Food is a great source of richness, whether in eating it or selling it. First Cow shows this triumph in a low-key manner, quietly building up tension around this capitalist endeavour, while showing a friendship that emerges from it.
Two men on the run find each other and are able to cooperate due to their acts of kindness towards one another. Cookie (John Magaro) is an accomplished chef who pairs up with King Lu (Orion Lee) as they try to strike it rich in the new world. King Lu is a Chinese immigrant, but has been all over the world, and as he tells Cookie, everyone around the globe is coming to America for its riches.
The arrival of a cow in their district (the first in America, according to pub chatter) instigates opportunity for these two opportunistic men: steal milk from the cow at night and sell biscuits they make out of it. First Cow is the kind of film that appropriately has a high regard for food, considering the history as it portrays a new kind of feast in this part of the world. With mostly no talking, the film has a keen eye on the preparation, and enjoyment, of these treats. Even if you’re full, you’ll still get hungry watching it.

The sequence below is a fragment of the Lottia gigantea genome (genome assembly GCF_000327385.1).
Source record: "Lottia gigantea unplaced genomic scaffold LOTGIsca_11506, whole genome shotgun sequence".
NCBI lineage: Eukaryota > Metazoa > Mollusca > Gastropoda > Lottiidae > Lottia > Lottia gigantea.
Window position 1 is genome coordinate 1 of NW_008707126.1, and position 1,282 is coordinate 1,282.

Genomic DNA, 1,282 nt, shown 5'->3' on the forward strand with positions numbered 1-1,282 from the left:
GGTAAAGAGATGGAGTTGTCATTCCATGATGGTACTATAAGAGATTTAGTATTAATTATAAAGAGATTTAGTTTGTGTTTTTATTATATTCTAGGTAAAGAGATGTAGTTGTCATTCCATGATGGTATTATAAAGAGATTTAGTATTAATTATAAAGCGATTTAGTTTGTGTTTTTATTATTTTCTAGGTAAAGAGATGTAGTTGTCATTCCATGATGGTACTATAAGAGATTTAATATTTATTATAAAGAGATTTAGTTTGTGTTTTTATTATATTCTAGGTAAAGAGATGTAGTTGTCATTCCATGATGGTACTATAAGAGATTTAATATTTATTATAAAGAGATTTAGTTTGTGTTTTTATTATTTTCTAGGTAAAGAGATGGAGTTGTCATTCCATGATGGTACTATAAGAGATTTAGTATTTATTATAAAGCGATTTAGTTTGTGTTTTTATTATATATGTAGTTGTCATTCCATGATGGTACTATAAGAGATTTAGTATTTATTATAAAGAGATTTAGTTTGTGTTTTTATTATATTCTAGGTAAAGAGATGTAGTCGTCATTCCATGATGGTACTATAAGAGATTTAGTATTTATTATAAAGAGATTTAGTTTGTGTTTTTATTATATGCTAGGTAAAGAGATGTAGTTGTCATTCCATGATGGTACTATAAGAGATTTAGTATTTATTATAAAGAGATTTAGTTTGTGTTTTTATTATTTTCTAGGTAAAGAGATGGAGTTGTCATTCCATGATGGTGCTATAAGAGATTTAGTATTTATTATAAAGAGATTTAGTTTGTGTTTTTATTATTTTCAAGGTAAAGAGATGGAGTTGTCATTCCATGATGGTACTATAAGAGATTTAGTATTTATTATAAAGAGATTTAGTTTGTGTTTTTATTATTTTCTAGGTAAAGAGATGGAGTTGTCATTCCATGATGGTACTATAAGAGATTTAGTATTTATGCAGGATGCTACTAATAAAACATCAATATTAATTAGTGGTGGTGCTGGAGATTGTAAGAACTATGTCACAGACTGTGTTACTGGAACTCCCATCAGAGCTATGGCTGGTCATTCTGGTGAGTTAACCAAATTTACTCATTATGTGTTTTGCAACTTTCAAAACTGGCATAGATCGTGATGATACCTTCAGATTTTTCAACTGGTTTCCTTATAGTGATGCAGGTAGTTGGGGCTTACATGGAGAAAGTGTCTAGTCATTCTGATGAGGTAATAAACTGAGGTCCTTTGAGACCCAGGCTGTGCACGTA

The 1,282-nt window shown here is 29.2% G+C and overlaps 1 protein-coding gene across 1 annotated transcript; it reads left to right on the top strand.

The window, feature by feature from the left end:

First Cow simply presents itself as a microcosm of capitalist ingenuity and the riches, and issues, that arise from it. Some clever lines arise here and there about their exploits, such as one hungry customer accusing them of holding back supply so they can raise the cost. It’s not overly-cynical with its depiction of this kind of early capitalism of America, showing how multiculturalism and the burgeoning globalisation took the greatness from other parts of the world and brought them together.
But the film loses track as it becomes less a minor representation of America’s growing success and, basically, more of a slow and quiet thriller. And although the friendship between the two men depicts how kindness in a time of violent hostility can bring great cooperation, there isn’t enough meat to this minimalistic film to make this friendship strongly felt.
First Cow places you firmly into this 1820s Northwest setting, with most of the imagery in the film filled with lush greenery and wild hardly touched vegetation, though the film coats these colours with a damp wintery tinge to make this time in history feel tiring and almost overbearing by nature. It’s truly a transportive film, with plenty of care to make this setting feel authentic, as it draws you into this small tale that seems to tell the bigger story of America.